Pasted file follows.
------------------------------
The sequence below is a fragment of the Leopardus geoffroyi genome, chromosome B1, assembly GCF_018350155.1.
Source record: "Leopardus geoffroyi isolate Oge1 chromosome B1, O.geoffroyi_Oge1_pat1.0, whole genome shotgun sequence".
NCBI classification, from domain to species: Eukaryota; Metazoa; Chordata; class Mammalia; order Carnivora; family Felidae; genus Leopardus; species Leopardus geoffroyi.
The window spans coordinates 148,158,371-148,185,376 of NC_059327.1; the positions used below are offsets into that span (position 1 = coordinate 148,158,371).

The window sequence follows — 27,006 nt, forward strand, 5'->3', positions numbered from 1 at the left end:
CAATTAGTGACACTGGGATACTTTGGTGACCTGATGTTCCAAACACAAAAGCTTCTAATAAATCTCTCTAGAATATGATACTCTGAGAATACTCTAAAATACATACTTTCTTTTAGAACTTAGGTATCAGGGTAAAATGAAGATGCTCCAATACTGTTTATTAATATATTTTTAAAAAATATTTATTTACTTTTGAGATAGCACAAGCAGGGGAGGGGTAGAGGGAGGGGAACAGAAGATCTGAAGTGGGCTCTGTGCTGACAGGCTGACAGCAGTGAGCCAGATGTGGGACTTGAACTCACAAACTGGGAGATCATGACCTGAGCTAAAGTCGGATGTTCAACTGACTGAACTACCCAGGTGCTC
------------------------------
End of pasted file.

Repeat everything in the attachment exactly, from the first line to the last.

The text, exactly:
The sequence below is a fragment of the Leopardus geoffroyi genome, chromosome B1, assembly GCF_018350155.1.
Source record: "Leopardus geoffroyi isolate Oge1 chromosome B1, O.geoffroyi_Oge1_pat1.0, whole genome shotgun sequence".
NCBI classification, from domain to species: Eukaryota; Metazoa; Chordata; class Mammalia; order Carnivora; family Felidae; genus Leopardus; species Leopardus geoffroyi.
The window spans coordinates 148,158,371-148,185,376 of NC_059327.1; the positions used below are offsets into that span (position 1 = coordinate 148,158,371).

The window sequence follows — 27,006 nt, forward strand, 5'->3', positions numbered from 1 at the left end:
CAATTAGTGACACTGGGATACTTTGGTGACCTGATGTTCCAAACACAAAAGCTTCTAATAAATCTCTCTAGAATATGATACTCTGAGAATACTCTAAAATACATACTTTCTTTTAGAACTTAGGTATCAGGGTAAAATGAAGATGCTCCAATACTGTTTATTAATATATTTTTAAAAAATATTTATTTACTTTTGAGATAGCACAAGCAGGGGAGGGGTAGAGGGAGGGGAACAGAAGATCTGAAGTGGGCTCTGTGCTGACAGGCTGACAGCAGTGAGCCAGATGTGGGACTTGAACTCACAAACTGGGAGATCATGACCTGAGCTAAAGTCGGATGTTCAACTGACTGAACTACCCAGGTGCTC